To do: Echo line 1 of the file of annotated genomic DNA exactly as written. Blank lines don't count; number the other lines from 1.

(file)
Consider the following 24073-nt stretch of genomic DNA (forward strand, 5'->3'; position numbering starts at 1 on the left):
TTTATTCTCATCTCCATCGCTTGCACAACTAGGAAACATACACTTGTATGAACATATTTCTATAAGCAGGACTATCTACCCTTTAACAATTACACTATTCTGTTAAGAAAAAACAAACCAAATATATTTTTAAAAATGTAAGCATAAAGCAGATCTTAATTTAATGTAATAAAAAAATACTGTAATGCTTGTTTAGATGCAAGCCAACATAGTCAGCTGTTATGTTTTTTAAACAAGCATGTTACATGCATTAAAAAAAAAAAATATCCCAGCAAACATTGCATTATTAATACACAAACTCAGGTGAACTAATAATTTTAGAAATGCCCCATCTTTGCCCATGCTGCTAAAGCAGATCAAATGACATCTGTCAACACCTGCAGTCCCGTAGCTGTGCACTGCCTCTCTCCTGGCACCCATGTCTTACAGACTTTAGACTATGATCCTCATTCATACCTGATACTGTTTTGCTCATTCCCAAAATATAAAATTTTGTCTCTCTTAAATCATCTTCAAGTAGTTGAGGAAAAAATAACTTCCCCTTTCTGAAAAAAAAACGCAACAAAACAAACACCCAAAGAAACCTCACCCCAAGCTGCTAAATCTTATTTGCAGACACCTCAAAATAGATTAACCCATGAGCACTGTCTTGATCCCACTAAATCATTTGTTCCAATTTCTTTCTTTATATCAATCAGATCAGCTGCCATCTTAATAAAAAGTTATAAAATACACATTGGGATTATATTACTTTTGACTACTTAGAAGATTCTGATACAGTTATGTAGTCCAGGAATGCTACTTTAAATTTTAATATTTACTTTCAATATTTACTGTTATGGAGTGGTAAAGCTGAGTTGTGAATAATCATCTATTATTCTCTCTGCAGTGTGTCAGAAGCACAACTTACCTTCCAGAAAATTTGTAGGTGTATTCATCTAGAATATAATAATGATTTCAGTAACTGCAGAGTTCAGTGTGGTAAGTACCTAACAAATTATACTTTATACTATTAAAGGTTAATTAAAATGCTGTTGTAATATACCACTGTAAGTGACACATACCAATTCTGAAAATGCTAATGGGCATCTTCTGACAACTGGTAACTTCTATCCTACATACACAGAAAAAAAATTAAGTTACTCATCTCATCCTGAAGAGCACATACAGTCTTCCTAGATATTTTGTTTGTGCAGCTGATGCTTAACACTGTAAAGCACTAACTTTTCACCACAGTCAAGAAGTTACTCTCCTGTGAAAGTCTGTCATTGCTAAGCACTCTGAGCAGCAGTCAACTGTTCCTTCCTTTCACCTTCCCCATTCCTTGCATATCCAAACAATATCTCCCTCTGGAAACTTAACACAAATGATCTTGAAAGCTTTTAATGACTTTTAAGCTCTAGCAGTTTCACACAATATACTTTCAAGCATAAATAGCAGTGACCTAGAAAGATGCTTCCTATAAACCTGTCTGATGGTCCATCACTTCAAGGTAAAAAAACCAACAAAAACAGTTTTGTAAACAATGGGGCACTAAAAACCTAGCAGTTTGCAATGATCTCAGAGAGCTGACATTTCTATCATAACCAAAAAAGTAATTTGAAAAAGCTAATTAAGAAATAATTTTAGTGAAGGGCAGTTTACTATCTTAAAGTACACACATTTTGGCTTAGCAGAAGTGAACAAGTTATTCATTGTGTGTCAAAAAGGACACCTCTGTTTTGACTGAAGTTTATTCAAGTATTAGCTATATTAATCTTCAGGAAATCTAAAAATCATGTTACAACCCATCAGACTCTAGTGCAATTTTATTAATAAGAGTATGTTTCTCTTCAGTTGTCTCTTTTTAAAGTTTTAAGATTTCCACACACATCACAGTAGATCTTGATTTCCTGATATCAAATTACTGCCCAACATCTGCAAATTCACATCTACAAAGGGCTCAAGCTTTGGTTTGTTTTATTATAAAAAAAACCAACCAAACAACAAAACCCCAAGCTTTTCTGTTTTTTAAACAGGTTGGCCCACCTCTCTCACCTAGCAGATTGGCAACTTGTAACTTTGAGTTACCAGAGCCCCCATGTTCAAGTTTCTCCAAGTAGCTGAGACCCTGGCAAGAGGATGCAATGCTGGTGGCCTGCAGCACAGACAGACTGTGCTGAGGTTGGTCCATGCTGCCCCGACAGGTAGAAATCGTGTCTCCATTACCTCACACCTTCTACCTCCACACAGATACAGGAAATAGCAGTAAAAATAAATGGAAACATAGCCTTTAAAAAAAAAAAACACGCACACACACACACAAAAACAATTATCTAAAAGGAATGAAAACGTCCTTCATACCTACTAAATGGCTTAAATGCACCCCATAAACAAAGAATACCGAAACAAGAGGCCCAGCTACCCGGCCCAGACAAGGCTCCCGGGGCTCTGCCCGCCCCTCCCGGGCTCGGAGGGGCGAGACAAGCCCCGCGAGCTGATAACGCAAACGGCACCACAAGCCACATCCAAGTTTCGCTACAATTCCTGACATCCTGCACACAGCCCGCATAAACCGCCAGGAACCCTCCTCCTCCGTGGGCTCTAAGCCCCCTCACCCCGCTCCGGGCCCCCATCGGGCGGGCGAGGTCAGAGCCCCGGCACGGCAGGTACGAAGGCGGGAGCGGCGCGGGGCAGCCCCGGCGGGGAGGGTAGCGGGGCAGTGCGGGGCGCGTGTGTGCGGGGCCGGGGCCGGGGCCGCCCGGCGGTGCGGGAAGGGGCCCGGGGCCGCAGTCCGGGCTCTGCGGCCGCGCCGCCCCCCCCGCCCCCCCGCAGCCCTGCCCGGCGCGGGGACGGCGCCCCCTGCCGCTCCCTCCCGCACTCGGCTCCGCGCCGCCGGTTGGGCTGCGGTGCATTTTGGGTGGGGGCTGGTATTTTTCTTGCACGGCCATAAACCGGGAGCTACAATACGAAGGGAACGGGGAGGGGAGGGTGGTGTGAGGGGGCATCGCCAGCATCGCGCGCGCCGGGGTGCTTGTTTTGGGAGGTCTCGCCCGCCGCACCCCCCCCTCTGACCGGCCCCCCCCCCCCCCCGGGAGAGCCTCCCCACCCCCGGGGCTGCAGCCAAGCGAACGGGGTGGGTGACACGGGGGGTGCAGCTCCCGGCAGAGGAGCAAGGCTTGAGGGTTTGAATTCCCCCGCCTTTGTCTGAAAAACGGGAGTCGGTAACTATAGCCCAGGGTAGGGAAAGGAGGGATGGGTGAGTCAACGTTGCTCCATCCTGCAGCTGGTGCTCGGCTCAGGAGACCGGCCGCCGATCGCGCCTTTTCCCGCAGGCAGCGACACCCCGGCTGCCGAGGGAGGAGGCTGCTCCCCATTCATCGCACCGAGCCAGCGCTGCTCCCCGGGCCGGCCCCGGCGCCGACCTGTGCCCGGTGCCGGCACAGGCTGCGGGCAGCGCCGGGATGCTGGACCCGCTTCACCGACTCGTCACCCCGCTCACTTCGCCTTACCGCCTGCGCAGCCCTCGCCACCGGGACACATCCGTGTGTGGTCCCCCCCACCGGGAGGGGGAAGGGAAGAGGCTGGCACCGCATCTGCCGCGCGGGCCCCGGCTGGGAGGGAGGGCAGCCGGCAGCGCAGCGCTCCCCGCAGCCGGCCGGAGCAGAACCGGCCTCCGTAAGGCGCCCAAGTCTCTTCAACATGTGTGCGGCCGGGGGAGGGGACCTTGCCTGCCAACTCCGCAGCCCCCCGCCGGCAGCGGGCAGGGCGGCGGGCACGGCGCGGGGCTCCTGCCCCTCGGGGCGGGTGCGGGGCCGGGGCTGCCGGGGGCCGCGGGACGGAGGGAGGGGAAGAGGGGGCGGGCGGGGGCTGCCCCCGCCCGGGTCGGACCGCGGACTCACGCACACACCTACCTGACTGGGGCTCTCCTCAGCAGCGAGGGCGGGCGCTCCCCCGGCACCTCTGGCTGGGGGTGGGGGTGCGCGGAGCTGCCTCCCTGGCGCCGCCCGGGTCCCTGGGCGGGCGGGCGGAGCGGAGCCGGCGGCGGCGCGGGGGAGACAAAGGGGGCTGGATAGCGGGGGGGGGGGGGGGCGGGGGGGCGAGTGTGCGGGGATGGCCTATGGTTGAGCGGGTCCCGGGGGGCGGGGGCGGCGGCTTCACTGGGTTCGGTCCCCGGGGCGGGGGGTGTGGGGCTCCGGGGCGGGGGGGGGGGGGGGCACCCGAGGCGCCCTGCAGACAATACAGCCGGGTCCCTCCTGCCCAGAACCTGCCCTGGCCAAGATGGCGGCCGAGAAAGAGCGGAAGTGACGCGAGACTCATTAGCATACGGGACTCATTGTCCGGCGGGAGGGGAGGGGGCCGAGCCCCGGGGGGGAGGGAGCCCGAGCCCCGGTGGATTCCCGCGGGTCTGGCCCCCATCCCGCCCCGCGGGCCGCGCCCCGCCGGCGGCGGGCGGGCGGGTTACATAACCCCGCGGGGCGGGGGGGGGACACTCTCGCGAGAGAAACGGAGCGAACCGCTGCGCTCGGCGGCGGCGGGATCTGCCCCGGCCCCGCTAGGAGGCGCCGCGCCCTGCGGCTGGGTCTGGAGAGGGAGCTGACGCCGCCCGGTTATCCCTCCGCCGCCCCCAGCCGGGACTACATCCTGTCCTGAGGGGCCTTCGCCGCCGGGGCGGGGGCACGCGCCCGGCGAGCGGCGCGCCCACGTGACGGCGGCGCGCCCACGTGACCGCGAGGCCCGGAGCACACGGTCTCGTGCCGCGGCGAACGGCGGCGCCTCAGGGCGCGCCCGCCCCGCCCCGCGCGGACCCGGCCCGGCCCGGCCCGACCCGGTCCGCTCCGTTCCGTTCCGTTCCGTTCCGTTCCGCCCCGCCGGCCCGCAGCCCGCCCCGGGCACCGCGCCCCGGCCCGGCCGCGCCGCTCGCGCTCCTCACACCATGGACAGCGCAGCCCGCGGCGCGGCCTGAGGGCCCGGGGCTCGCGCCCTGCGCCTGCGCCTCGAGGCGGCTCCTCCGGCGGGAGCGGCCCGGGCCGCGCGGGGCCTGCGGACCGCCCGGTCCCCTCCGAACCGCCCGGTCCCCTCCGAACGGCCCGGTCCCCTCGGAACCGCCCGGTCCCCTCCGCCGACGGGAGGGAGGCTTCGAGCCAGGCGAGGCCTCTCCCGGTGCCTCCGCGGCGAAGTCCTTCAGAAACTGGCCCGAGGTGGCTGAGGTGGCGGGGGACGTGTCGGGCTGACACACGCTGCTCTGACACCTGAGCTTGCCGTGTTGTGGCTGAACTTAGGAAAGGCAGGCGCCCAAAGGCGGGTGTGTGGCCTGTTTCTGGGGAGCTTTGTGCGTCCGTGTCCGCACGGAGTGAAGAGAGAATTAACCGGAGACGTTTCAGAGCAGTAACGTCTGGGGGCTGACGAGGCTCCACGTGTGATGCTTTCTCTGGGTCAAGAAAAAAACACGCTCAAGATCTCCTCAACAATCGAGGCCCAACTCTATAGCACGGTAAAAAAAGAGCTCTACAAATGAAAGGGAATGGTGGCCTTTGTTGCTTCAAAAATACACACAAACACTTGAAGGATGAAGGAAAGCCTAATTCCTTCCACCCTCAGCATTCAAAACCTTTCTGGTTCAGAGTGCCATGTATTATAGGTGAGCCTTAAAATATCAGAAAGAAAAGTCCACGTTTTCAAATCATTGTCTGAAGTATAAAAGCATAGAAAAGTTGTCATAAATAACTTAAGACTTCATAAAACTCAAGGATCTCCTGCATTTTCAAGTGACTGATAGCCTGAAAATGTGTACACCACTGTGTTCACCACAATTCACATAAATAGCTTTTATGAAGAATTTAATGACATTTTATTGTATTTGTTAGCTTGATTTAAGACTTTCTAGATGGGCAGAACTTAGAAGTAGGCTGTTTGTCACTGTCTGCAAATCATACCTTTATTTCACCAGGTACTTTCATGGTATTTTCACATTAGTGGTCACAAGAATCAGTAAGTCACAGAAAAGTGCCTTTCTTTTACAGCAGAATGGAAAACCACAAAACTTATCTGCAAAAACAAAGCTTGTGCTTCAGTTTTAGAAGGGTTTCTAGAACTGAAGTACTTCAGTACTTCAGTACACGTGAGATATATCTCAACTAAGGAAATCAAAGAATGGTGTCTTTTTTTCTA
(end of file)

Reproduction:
Consider the following 24073-nt stretch of genomic DNA (forward strand, 5'->3'; position numbering starts at 1 on the left):